Some individuals suffer from rumbling and discomfort in the lower stomach followed by diarrhea.
This can be alleviated by starting with a low dose (1/4 teaspoon) and gradually working up to 1-2 tablespoons.
The other MCT oil side effect is:
Since your liver is converting MCT oil into ketones for energy, there is no need for your body to break down your own stored fat to convert as energy. So you are “burning” the MCT fat and not your own fat.
MCT oil, in excess, might slow down your fat loss a little. Additionally, MCTs do have calories and would technically break your fast.
MCT oil and keto are not a good fit after you hit a weight loss plateau.
I would still highly recommend MCTs however because getting and staying keto-adapted is extremely important in being able to stick with the Ketogenic Diet long term. The main advantage to take MCT oil after you have become fat-adapted is its ability to curb your appetite.
Taking MCTs is also a great way to begin and end a fast.
MCT oil can also help your workouts. Taking them right before or after a workout will help give you energy during your exercise routine and help you recover a little faster afterward.
MCTs can greatly enhance any long cardiovascular/endurance workout by giving you a steady supply of ketones.
MCT oil has virtually no taste or smell. It can be consumed straight from the bottle or mixed into food or drinks. MCT oil, keto and bulletproof or keto coffee is a match made in heaven.
Here is a good article on how to make Bulletproof Coffee.
MCT oil and keto are good for brain health.
Scientists are now calling Alzheimers disease type 3 diabetes. There is evidence that type 2 diabetes causes brain insulin resistance, oxidative stress, and cognitive impairment.
Studies show insulin deficiency and insulin resistance are contributing factors to Alzheimer’s neurodegenerating effect on the brain.
Glucose is the brain’s primary energy source. In Alzheimer’s, there’s a pathological decrease in the brain’s ability to use glucose.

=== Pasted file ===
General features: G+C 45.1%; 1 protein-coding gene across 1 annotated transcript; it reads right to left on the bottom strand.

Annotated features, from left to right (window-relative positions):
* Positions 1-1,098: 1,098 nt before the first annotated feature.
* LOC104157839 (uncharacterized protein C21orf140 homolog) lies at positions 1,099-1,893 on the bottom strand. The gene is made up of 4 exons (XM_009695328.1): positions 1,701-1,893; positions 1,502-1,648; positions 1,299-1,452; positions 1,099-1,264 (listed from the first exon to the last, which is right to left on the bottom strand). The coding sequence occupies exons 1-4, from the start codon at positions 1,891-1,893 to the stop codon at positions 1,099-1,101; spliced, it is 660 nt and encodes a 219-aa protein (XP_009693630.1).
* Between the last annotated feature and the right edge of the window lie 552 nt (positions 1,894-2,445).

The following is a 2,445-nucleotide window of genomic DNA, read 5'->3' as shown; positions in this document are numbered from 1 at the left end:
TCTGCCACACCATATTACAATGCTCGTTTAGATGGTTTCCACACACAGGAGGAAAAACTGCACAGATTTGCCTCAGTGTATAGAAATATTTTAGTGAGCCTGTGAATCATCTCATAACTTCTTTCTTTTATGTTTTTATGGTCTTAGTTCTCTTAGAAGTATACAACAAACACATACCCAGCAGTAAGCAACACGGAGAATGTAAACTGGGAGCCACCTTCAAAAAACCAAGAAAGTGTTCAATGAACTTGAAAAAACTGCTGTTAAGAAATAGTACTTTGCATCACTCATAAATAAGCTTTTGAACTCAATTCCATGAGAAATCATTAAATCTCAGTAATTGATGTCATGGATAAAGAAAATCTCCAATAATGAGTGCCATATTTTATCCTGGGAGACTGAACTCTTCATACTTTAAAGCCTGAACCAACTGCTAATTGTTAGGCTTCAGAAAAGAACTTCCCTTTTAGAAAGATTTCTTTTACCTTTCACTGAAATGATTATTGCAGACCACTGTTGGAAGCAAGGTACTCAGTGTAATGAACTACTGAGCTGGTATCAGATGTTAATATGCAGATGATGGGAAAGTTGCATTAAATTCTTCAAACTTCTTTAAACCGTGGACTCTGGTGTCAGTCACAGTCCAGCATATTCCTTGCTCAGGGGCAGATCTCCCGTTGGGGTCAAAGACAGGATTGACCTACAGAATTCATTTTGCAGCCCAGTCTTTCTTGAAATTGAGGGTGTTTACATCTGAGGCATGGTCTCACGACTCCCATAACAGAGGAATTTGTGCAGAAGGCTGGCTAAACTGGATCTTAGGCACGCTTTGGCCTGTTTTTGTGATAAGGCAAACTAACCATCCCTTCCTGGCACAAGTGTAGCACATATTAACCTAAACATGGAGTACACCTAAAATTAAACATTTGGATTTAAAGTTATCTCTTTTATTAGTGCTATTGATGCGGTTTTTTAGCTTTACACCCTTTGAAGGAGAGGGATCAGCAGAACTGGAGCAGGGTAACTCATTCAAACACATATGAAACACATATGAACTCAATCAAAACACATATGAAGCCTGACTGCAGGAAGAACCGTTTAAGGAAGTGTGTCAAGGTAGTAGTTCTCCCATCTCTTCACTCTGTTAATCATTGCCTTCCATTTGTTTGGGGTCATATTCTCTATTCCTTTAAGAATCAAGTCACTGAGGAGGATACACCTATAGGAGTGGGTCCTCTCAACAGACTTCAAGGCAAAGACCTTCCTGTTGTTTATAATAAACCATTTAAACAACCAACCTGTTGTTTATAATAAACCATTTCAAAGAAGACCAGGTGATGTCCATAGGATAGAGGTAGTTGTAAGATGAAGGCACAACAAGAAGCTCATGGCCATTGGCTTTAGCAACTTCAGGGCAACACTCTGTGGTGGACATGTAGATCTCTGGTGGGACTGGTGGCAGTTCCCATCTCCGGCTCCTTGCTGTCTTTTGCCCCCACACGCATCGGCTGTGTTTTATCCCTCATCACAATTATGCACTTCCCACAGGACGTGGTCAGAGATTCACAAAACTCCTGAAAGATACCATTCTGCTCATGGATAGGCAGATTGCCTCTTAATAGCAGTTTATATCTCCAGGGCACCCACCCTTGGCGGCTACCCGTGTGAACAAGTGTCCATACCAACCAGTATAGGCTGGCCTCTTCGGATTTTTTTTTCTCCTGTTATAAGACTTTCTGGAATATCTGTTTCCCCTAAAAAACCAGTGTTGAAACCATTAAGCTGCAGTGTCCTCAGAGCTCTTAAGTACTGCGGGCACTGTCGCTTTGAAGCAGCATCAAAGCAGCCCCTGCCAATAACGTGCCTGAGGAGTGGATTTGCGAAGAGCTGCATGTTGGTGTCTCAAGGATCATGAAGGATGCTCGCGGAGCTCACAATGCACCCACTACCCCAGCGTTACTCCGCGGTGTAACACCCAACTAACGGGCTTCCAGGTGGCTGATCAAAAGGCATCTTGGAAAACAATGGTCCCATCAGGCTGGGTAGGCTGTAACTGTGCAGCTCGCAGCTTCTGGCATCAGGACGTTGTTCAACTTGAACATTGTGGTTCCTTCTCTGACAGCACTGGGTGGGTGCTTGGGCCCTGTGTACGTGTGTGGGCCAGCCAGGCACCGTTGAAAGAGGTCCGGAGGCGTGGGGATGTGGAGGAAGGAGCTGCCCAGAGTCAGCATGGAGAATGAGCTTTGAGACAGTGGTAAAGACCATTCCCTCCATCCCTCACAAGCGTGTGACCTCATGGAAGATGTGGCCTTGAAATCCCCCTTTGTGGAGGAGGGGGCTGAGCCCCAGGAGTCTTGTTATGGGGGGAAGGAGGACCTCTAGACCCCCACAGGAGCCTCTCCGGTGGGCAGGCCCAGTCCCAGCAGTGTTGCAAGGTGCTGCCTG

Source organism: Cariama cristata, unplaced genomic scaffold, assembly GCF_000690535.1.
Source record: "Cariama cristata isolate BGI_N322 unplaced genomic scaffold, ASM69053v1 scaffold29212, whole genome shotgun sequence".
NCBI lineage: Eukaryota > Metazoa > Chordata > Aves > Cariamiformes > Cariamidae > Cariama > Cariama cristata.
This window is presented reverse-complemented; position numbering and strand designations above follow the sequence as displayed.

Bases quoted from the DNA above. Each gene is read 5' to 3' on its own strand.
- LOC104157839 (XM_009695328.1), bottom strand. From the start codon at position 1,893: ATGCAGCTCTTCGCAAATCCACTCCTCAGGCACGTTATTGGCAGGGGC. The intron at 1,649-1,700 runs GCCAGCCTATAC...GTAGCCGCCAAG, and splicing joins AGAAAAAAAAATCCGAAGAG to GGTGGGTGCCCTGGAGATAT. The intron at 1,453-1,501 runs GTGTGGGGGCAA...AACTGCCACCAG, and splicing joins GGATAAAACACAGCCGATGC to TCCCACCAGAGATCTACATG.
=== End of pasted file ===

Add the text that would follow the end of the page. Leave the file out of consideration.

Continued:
MCT oil and Weight Loss:
The primary ketone bodies (β-hydroxybutyrate and acetoacetate), are the brain’s physiological alternative fuel to glucose. Three studies published on PubMD showed that an Alzheimer’s patient can utilize ketones just as efficiently as a healthy person.
The clinical trials demonstrated that being in ketosis and providing ketones to the brain of an Alzheimer’s patient had a modest beneficial effect on cognitive impairment.
In the controlled study, the group that was taking the MCT oil showed a greater improvement in paragraph recall relative to the group that took the placebo.
MCT Oil can make you less hungry.
Studies show that MCT oil can stunt the appetite hormone ghrelin. During the study, MCT consumption resulted in a lower rise in triglycerides and glucose and a higher rise in peptide and leptin. Leptin is the hormone that makes you feel full or satiated.
The group taking the MCT oil as opposed to the placebo saw a substantial reduction in food intake. This is a big deal because with a reduced appetite it’s much easier to stick to the Ketogenic Diet and conduct intermittent fasting and OMAD.
From my experience, MCT oil stops my hunger cold in its tracks. When I add MCT oil to my bulletproof coffee in the morning I rarely eat lunch. It helps me maintain my preferred one meal a day (OMAD) keto diet plan.
How do you use MCT oil?
Well, it is an oil so you have options. Some people drizzle a little on their salad, but that doesn’t make any sense to me. Medium Chain Triglycerides (MCT oil) is expensive and putting it on a salad is a little wasteful. Some of the oil will stick to the sides of the salad bowl and be wasted.
You could use it as a cooking oil when lightly heating up spinach or kale. Most of it would stick to the leaves so you wouldn’t be wasting as much.
Be careful when cooking with it though because you don’t want to heat it up past its smoke point ( 350 degrees F). The best way to take it is on an empty stomach, pure, in a table or teaspoon. That way you don’t waste any.
Like I pointed out earlier in this article, be careful in the beginning. Start out on a weekend or on a day off so you can be close to a toilette. Start out with half a teaspoon, then when you can tolerate that move up to a full teaspoon, then a full tablespoon.
Don’t overheat your oil
I can’t stress that enough, not just with MCT oil, but any oil. When the oil is overheated it destroys any of the beneficial phytochemicals. It (over-heating) also causes oxidation of the oil which makes it go rancid, causes free radical damage, and inflammation inside the body.
Taking antioxidant supplements will help prevent free radical damage and inflammation.
Why pay extra for organic, extra virgin olive oil only to heat it up so high it destroys the healthy properties of it?